I want to write about what I think are the implications of the new legislation circulating in Congress to permit greater use of crowdfunding by start-up companies raising money.  But to do this I think I should outline the way corporate equity capital is typically raised today.

going public through a traditional IPO

This is still the best way to raise LARGE amounts of money for expansion.  That’s not the only reason for going public, however.

One of the many clichés on Wall Street is that small companies should raise equity capital when they can (in other words, when investors would kill to acquire shares in a hot new concept), not when they absolutely need to.  Better to have cash you don’t have a present use for than to find the equity market closed to IPOs in a recession.

A public listing will probably be seen by potential business partners as a sign of company maturity and stability.

A public listing allows a company to pay employees in stock and stock options rather than cash.  For techy start-ups, it’s the possibility of making a fortune on stock options by being in on the ground floor of the next Google or LinkedIn that lets the fledgling firms attract top-notch talent.

the IPO process

Anyway, let’s say a firm decides to go public through a traditional IPO.  What happens next? The firm contacts an investment bank.  It may be that the company’s CFO already has connections on Wall Street.  It may be that brokerage house securities analysts (who in many ways are marketing agents for the bank) have already been calling on the firm for a while and the company selects the firm the most influential of them works for.  Investment bankers may have made marketing pitches as well.

The investment bank performs several functions:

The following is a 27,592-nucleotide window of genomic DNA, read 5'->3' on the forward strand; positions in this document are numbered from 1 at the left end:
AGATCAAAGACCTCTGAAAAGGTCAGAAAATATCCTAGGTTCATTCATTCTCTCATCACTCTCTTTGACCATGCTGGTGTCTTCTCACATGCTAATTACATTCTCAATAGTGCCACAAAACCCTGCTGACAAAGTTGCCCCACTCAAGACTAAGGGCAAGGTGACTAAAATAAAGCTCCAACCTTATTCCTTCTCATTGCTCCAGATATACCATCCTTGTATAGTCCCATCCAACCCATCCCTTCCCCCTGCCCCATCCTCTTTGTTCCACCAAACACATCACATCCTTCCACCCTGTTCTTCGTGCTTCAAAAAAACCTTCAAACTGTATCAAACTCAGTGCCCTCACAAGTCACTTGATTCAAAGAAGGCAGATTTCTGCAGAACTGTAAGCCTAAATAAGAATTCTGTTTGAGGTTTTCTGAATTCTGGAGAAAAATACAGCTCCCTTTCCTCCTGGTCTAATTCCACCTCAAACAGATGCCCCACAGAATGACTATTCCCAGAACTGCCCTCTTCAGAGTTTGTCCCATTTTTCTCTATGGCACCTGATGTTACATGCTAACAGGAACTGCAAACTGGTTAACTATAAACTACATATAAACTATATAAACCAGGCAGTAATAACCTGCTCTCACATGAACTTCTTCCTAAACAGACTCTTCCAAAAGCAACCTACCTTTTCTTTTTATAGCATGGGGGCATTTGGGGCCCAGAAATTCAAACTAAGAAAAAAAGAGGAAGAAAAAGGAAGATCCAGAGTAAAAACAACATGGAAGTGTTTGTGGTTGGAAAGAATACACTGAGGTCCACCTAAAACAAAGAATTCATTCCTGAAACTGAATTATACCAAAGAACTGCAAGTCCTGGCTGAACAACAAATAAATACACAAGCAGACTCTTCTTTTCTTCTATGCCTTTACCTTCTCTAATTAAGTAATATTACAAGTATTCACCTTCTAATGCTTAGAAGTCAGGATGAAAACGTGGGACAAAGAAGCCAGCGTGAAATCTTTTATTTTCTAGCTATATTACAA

1.  it helps the firm gather the materials it needs to file a registration statement with the SEC

2.  it performs its own investigation that allows it to vouch for the company with its clients

3.  it forms an underwriting group and a selling syndicate to market the issue.  The salespeople will already have the necessary national and state licenses to sell equities; the firms will already have established that the securities are suitable investments for the clients they sell them to.

4.  it prepares a preliminary prospectus (called a red herring in the US because the fact it isn’t final is highlighted in red print) to circulate within its client network and obtains informal indications of interest

5.  it arranges a sales campaign that may include meetings between management and potential buyers

6.  it recommends the final issue size and price.

Until the past few years–when the big brokerage houses laid off most of their experienced analysts–the investment bank would also commit itself to have continuing analyst coverage of the firm.

there are lots more ins and outs, but that’s the basic process.


The traditional IPO route gives a firm access to the investment bank’s distribution network.

It also gets the company a lot of publicity.

In normal equity offerings, the underwriters buy all the stock from the issuer and take the (usually negligible) risk of selling the issue to investors.  At the very least, the issuing company gets a specified price on a given date.


The traditional IPO is expensive.  The investment bank may charge as much as 10% of the issue for its services.

In pricing the issue, the investment bank’s loyalty is divided.   The issuer wants a high offering price, so it gets the most money.  The bank’s biggest customers, on the other hand, want a low offering price so the stock will go up a lot on opening day.

Many small companies are below the minimum size that will interest an investment bank.


That’s it for today.  More tomorrow.

two stages in a US prospectus: preliminary and final

As long as I’m writing about IPOs, I thought I should make a comment about prospectuses.

hire an investment bank; prepare a prospectus

In the US, the first step on the road to offering securities to the investing public (“going public”) is to hire an investment bank to act as lead underwriter.  The underwriter will, among many other things, help the firm create the prospectus, an offering document that discloses to potential investors all material and relevant company information.